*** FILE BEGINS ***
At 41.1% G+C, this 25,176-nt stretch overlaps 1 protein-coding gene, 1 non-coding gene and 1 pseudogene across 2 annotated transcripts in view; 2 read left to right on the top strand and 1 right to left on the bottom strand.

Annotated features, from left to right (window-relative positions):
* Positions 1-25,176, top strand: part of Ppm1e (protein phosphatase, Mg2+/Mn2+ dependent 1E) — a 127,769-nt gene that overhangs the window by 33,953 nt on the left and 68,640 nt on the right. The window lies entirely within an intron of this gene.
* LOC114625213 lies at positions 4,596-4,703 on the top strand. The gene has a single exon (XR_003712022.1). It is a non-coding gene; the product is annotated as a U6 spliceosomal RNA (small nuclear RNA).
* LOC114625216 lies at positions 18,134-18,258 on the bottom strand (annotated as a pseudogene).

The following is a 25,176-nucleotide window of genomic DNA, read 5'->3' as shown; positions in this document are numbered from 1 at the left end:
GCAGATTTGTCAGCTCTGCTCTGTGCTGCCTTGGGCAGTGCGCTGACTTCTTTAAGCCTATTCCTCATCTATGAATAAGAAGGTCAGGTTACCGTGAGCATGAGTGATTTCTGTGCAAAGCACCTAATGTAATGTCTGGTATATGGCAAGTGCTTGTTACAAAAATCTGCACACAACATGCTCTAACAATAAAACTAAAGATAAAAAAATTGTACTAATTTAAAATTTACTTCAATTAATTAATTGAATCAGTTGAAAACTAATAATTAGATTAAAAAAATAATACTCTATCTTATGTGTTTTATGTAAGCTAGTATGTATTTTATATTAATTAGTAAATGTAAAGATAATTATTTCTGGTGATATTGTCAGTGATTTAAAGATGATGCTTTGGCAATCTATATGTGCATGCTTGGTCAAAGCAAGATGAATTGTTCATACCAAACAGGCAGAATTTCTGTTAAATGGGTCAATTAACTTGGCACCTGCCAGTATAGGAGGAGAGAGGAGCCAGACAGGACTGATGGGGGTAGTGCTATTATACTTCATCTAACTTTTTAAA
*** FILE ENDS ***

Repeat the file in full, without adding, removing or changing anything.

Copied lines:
At 41.1% G+C, this 25,176-nt stretch overlaps 1 protein-coding gene, 1 non-coding gene and 1 pseudogene across 2 annotated transcripts in view; 2 read left to right on the top strand and 1 right to left on the bottom strand.

Annotated features, from left to right (window-relative positions):
* Positions 1-25,176, top strand: part of Ppm1e (protein phosphatase, Mg2+/Mn2+ dependent 1E) — a 127,769-nt gene that overhangs the window by 33,953 nt on the left and 68,640 nt on the right. The window lies entirely within an intron of this gene.
* LOC114625213 lies at positions 4,596-4,703 on the top strand. The gene has a single exon (XR_003712022.1). It is a non-coding gene; the product is annotated as a U6 spliceosomal RNA (small nuclear RNA).
* LOC114625216 lies at positions 18,134-18,258 on the bottom strand (annotated as a pseudogene).

The following is a 25,176-nucleotide window of genomic DNA, read 5'->3' as shown; positions in this document are numbered from 1 at the left end:
GCAGATTTGTCAGCTCTGCTCTGTGCTGCCTTGGGCAGTGCGCTGACTTCTTTAAGCCTATTCCTCATCTATGAATAAGAAGGTCAGGTTACCGTGAGCATGAGTGATTTCTGTGCAAAGCACCTAATGTAATGTCTGGTATATGGCAAGTGCTTGTTACAAAAATCTGCACACAACATGCTCTAACAATAAAACTAAAGATAAAAAAATTGTACTAATTTAAAATTTACTTCAATTAATTAATTGAATCAGTTGAAAACTAATAATTAGATTAAAAAAATAATACTCTATCTTATGTGTTTTATGTAAGCTAGTATGTATTTTATATTAATTAGTAAATGTAAAGATAATTATTTCTGGTGATATTGTCAGTGATTTAAAGATGATGCTTTGGCAATCTATATGTGCATGCTTGGTCAAAGCAAGATGAATTGTTCATACCAAACAGGCAGAATTTCTGTTAAATGGGTCAATTAACTTGGCACCTGCCAGTATAGGAGGAGAGAGGAGCCAGACAGGACTGATGGGGGTAGTGCTATTATACTTCATCTAACTTTTTAAA